On test, we saw an at the pump fuel economy of 9.5L/100km across a mix of urban, highway, country and open road driving (plus a very short unsealed off-highway stint).
Fuel tank capacity is 63 litres. It can run on the more affordable 91RON regular unleaded.
Volvo's government-approved ADR testing yielded a slightly silly 2.2L/100km (the Euro-focussed WLTP comes in at 2.0L/100km). This sort of figure is common with PHEVs as the testing cycle is short and not really designed for advanced drivetrains.
Having said that, and throwing out my usual 30 per cent rule (I reckon adding 30 per cent to a fuel figure is probably what you'll get in the real world on a "normal" car), the 5.4L/100km I got during a week's driving is pretty reasonable given the point I was intending to use to charge it didn't work.
The week I spent with it included two separate 30km EV-only runs across the city where the petrol motor kept to itself the whole time, and I still had about six-kilometres of range left. The 10.7kWh battery has a claimed range of 46km so given a good chunk of that running was in 80km/ zones, that's pretty good going.
The Subaru Forester is a smooth and decent family SUV, one that doesn't necessarily do anything exceptionally well, but nor is it terrible at anything when it comes to on-road driving.
In fact, my biggest complaint is the noise intrusion - there's quite a bit of tyre roar through even normal road surfaces, and coarse chip roads are louder again. There's also wind noise up around the windscreen and mirrors, and the engine is noisy under acceleration because of the CVT automatic transmission, and it doesn't sound overly delightful, either.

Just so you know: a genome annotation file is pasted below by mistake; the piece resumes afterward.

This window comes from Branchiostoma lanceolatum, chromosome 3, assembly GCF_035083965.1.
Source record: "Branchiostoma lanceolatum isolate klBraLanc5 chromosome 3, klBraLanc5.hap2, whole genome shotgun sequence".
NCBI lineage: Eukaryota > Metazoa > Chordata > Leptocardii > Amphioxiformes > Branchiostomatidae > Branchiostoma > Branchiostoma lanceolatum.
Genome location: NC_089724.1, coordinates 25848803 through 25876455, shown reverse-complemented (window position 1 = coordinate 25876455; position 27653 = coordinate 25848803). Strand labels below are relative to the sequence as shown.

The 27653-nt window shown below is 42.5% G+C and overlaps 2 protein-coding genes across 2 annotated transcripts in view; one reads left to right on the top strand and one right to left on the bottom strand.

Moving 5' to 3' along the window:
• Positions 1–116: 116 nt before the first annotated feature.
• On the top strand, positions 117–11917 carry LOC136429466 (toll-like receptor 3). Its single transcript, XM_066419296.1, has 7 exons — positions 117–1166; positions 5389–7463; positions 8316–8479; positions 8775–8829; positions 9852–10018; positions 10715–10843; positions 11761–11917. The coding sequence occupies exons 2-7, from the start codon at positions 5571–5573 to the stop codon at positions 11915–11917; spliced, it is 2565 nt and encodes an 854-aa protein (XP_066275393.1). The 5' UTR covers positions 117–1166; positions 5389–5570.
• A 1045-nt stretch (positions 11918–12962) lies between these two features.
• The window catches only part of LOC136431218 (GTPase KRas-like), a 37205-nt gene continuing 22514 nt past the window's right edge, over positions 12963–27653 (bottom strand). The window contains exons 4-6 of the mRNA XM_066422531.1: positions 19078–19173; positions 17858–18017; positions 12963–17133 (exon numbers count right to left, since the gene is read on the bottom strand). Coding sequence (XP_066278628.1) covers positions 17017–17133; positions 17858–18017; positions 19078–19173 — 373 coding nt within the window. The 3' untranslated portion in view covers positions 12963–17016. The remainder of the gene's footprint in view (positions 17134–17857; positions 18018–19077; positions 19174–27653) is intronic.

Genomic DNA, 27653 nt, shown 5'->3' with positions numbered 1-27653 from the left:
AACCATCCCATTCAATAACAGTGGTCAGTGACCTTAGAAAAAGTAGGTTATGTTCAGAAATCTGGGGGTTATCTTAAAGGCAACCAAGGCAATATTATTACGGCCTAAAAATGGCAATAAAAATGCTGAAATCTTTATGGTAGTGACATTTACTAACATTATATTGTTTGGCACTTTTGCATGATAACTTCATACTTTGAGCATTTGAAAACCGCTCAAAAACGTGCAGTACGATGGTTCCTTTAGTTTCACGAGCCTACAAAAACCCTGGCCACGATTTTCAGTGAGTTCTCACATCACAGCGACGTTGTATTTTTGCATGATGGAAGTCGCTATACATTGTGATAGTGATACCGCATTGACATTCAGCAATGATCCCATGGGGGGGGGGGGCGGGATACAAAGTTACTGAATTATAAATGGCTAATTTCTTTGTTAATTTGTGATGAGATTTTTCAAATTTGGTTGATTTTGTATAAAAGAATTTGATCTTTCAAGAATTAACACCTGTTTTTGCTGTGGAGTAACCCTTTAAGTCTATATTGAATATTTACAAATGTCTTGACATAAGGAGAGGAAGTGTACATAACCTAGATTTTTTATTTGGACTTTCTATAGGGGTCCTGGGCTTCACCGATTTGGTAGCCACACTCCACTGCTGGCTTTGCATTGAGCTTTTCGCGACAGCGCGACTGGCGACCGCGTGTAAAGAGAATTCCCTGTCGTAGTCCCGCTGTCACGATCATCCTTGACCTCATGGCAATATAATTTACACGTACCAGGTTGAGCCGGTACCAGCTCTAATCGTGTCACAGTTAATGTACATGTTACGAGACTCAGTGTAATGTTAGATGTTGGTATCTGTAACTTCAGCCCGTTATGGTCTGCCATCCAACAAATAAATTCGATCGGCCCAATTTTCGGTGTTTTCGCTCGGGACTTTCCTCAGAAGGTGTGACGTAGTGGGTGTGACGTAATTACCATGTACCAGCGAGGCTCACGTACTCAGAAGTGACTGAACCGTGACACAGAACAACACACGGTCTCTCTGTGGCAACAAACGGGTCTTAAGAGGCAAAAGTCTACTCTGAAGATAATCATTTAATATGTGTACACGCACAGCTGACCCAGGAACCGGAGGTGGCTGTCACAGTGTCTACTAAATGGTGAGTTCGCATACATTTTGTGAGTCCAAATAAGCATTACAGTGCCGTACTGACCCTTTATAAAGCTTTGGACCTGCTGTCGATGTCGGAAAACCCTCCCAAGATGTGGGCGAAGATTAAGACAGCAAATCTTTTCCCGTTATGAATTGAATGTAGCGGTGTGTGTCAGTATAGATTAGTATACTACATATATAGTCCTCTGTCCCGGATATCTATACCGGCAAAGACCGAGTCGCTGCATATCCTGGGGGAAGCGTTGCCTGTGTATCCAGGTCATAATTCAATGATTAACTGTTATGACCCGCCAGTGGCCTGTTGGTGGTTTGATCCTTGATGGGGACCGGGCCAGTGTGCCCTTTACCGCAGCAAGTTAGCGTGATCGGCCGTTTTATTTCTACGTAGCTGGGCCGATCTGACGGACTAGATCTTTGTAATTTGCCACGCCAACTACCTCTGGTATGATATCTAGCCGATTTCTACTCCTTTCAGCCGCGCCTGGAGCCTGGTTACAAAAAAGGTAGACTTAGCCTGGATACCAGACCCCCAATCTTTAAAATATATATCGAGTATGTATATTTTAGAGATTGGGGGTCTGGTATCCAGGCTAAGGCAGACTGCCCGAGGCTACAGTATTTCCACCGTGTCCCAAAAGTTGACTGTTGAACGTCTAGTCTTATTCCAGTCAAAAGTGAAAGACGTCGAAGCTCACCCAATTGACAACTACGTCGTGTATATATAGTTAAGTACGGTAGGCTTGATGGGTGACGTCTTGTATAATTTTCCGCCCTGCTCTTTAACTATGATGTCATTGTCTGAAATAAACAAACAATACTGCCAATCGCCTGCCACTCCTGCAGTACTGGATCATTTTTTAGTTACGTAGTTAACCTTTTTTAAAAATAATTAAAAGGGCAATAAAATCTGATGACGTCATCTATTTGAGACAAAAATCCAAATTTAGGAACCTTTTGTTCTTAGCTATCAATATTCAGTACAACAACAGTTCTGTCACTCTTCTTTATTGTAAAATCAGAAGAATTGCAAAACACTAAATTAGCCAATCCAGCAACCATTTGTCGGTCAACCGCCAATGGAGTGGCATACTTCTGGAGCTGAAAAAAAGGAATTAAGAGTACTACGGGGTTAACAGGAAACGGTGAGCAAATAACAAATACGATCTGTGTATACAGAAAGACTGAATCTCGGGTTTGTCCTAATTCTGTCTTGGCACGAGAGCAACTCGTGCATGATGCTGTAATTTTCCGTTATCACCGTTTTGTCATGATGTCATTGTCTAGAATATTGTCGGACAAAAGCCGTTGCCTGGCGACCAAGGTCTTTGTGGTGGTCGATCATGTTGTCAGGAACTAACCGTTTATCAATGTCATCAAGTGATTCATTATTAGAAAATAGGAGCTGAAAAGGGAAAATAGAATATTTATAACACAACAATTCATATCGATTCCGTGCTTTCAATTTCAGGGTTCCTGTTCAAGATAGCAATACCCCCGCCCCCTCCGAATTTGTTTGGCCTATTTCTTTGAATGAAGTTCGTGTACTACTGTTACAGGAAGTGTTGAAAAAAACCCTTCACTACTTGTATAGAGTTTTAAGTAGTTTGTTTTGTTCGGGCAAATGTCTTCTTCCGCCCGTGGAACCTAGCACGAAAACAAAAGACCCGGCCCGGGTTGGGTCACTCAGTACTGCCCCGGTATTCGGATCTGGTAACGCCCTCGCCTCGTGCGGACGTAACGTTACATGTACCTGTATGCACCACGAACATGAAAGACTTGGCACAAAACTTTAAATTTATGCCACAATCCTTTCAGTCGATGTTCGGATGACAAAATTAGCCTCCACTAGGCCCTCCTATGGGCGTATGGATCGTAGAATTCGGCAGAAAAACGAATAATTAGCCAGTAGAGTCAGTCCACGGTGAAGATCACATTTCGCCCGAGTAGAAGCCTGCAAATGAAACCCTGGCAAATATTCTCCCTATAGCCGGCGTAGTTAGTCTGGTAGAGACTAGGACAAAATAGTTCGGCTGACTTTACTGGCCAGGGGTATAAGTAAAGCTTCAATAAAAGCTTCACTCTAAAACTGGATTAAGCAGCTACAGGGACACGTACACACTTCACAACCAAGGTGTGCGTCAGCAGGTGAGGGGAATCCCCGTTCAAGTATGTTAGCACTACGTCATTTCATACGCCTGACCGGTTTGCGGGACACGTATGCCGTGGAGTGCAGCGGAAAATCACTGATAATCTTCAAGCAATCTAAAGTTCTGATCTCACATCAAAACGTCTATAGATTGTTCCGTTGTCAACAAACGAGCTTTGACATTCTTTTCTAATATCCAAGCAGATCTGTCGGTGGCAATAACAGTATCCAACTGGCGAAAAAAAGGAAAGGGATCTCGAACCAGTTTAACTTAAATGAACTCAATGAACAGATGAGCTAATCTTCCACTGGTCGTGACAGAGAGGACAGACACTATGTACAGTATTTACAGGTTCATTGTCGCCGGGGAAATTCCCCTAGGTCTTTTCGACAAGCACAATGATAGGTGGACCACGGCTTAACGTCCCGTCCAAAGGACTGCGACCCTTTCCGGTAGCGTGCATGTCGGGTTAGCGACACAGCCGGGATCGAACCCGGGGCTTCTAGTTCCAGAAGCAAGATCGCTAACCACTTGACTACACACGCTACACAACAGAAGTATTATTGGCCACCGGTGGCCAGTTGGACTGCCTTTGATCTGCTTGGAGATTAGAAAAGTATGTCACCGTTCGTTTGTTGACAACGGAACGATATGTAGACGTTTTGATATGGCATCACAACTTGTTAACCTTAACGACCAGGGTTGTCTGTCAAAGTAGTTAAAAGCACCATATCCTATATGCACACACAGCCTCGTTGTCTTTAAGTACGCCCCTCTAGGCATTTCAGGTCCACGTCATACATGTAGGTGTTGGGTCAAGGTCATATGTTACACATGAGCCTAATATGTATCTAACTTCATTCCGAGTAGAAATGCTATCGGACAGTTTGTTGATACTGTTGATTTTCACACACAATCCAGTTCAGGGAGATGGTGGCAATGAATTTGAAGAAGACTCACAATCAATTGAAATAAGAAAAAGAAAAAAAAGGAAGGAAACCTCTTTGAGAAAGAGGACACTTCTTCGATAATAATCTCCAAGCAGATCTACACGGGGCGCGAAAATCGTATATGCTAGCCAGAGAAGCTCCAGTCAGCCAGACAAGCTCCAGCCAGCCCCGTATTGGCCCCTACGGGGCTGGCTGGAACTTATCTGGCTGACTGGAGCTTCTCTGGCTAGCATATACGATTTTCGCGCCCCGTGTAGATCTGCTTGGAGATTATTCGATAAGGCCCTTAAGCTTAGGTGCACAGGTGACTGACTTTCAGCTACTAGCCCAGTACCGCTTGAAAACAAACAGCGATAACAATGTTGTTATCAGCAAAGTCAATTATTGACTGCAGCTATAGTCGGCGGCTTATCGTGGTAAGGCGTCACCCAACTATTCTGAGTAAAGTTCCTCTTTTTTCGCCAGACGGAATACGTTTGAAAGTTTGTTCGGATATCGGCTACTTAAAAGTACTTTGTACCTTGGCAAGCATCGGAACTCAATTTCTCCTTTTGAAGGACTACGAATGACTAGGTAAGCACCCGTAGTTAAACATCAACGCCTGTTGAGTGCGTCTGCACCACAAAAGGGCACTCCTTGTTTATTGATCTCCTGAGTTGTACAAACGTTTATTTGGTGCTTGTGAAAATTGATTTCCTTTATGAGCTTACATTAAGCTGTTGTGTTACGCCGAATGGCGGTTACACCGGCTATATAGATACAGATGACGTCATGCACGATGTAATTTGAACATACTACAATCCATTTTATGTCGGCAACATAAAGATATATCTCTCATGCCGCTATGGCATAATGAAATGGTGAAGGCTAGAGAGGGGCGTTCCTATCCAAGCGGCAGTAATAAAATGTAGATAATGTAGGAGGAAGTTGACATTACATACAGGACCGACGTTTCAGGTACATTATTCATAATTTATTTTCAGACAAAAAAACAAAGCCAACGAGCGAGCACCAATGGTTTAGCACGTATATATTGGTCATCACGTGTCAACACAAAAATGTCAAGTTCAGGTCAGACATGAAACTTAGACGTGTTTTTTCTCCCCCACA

That said, the 2.5-litre engine's response is pretty good, offering decent and linear power delivery. It's not fast, not overly fun, and the CVT auto does rob it some of the excitement you might want. However, it jumps away from a standstill pretty nicely, and if you can hit the sweet spot when you're accelerating you might be surprised by its brisk response.
There are paddle shifters to take matters into your own hands - though even if you use the SI drive mode selector (Sport or Intelligent drive modes), it's less thrusty than turbocharged competitors (Ford Escape) or even hybrid-powered rivals (Toyota RAV4).
The ride comfort is quite good, there's a nice supple attitude to the suspension and the way it controls itself over bumps, but it is quite soft and that means that there is some noticeable body roll in corners.
Thankfully the seats are really quite nice and offer good support, and while the steering is decently weighted and accurate enough it's hardly the last word in excitement for thrills. I'm also not much of a fan of the lane keeping system and how it affects the steering, as it interrupts the smoothness of your steering a little too much. There's a button you can hit to turn it off, but you have to do it every time.